November 27, 2017




They call it the third coast, but it’s first in so many ways. It holds 21% of the world’s total surface fresh water and is home to 35 million people in both the United States and Canada. I spent both my child and adulthood in Wisconsin, Canada, and Illinois — this is where much of my professional life has played out as well.  

The Great Lakes region and its potential for population growth and development has been the subject of two recent publications — one from the Urban Institute titled The Future of the Great Lakes Region and another, funded by the Graham Foundation, Third Coast Atlas: Prelude to a Plan. Both discuss the very real opportunities here for urban development and for personal and professional reasons were very exciting to read. The results of the studies confirmed much of what I have known — this place is resource rich with lots of available land and has a population positioned and prepared for a rebirth.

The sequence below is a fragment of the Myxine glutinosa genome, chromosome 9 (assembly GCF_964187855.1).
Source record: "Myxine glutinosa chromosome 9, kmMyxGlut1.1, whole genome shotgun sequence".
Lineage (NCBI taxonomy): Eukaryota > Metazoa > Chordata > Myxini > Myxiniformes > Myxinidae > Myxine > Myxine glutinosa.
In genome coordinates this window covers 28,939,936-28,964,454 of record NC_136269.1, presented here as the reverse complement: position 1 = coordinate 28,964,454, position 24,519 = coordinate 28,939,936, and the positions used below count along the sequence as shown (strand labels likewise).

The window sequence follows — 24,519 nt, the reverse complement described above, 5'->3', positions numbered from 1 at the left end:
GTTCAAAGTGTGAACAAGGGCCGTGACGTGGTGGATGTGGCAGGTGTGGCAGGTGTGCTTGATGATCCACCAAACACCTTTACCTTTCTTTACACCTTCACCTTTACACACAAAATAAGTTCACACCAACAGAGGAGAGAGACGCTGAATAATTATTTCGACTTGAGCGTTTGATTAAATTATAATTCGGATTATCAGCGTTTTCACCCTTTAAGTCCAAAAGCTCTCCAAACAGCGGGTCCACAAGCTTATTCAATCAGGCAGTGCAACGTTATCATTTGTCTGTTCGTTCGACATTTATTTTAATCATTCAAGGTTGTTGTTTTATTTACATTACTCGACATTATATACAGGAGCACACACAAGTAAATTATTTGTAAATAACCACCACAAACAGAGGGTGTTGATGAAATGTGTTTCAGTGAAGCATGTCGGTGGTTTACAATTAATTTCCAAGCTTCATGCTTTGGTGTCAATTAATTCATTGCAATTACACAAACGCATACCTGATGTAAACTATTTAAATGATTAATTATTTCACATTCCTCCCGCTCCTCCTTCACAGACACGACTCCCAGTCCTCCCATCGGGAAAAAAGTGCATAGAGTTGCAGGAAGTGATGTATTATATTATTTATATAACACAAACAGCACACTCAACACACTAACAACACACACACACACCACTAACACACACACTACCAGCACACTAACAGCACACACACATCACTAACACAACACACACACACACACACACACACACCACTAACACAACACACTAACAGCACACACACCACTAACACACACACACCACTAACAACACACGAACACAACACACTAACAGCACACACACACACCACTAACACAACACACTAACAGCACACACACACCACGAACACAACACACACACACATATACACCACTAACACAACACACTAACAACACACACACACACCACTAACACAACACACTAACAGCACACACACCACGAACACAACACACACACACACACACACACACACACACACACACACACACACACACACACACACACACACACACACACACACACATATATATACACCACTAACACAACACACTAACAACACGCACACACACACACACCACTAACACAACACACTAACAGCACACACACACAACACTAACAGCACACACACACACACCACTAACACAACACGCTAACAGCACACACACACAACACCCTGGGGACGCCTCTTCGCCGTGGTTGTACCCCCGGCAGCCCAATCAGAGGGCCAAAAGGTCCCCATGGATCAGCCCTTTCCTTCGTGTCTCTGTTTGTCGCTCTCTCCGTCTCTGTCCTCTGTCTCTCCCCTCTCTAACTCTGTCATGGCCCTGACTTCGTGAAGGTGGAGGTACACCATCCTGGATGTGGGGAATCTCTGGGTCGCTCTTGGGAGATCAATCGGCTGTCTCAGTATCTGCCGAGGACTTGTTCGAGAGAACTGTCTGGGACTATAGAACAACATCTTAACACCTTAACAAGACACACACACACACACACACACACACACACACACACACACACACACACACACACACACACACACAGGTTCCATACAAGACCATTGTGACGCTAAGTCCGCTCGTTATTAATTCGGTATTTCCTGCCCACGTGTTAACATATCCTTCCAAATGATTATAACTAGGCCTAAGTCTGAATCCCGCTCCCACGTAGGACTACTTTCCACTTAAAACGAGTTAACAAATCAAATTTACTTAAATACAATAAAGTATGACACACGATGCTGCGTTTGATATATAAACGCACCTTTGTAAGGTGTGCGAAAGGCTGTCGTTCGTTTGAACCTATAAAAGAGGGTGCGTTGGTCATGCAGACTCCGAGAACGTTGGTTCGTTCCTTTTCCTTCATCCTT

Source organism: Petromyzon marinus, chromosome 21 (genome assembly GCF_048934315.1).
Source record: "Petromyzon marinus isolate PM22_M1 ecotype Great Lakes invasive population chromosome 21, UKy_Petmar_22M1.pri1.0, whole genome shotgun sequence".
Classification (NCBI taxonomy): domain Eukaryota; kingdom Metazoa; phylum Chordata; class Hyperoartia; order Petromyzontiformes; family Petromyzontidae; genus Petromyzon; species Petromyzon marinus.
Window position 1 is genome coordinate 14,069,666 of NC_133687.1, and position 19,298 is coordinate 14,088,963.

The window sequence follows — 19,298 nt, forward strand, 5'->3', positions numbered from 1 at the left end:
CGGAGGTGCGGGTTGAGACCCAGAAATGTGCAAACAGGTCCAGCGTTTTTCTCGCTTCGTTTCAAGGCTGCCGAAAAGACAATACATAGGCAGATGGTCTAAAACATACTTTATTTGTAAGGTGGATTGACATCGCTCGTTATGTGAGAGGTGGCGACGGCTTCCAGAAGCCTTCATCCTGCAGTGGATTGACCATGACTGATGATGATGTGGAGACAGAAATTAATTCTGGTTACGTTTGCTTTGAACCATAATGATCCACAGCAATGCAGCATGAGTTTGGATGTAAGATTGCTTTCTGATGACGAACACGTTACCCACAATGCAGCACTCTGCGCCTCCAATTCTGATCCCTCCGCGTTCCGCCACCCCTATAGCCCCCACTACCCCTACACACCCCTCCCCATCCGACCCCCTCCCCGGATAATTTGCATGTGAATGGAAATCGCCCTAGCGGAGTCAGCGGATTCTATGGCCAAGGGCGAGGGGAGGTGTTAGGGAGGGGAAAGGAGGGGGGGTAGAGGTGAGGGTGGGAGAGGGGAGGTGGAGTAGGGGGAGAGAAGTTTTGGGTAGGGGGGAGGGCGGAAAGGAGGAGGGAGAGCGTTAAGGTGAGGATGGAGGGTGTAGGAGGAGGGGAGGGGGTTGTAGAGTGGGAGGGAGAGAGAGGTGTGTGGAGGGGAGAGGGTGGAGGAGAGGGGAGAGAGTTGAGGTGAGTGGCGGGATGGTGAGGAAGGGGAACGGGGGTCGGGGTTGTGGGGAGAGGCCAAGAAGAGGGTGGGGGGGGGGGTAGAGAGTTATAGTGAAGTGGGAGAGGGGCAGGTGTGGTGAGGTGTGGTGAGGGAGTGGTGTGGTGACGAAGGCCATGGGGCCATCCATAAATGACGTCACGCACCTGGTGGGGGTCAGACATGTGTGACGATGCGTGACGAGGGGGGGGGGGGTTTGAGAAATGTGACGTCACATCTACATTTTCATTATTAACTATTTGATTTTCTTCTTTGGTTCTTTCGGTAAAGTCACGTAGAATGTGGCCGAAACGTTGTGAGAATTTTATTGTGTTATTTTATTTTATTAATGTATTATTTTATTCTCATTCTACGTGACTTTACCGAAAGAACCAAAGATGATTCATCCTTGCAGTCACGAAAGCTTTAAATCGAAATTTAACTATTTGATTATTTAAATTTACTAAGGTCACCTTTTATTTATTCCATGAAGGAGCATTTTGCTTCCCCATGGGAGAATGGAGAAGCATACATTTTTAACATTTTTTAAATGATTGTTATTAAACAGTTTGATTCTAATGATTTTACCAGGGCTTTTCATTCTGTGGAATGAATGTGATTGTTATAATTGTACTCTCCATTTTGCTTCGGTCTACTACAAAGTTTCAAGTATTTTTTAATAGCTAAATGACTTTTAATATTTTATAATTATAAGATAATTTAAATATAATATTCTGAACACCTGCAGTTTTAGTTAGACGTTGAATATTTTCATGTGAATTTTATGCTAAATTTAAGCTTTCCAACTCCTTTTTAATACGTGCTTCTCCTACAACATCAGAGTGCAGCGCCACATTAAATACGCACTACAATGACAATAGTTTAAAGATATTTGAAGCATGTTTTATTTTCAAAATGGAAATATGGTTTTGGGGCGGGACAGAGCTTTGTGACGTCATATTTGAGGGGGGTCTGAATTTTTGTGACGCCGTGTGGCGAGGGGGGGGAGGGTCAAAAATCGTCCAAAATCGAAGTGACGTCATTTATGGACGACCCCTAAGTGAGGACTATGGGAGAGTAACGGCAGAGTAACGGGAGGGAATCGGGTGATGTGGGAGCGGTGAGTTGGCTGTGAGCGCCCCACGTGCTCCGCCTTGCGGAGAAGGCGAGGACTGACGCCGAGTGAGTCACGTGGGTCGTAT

While some may call this flyover territory, what they are flying over is the place that created the American automobile industry, the producer of America’s breadbasket, the manufacturing base of the industrial age, and the great metropolis of Chicago.  

Every commission I’ve worked on in both this region and elsewhere has embodied the idealistic pragmatic style I developed while growing up in Wisconsin. A style rooted in the steady pursuit of craft with aims of inspiring, improving, and influencing lives and the surrounding environment. Always mindful of the importance of impact, no matter how small. 
In the Midwest, there remains an inherent love of the land — envisioning it unspoiled, yet understanding the need for development and growth. Much of my career has been devoted to a reconciliation of these disparate demands. Landing somewhere close to a love for the city, with a desire for a weekend home in the country. 

The Midwest’s strength, creativity, and genius will always be the heartbeat of the nation. And no other profession is better positioned to be the ignition for the rebirth of this great region than the architectural community. Because great design solves problems.  

     —  BL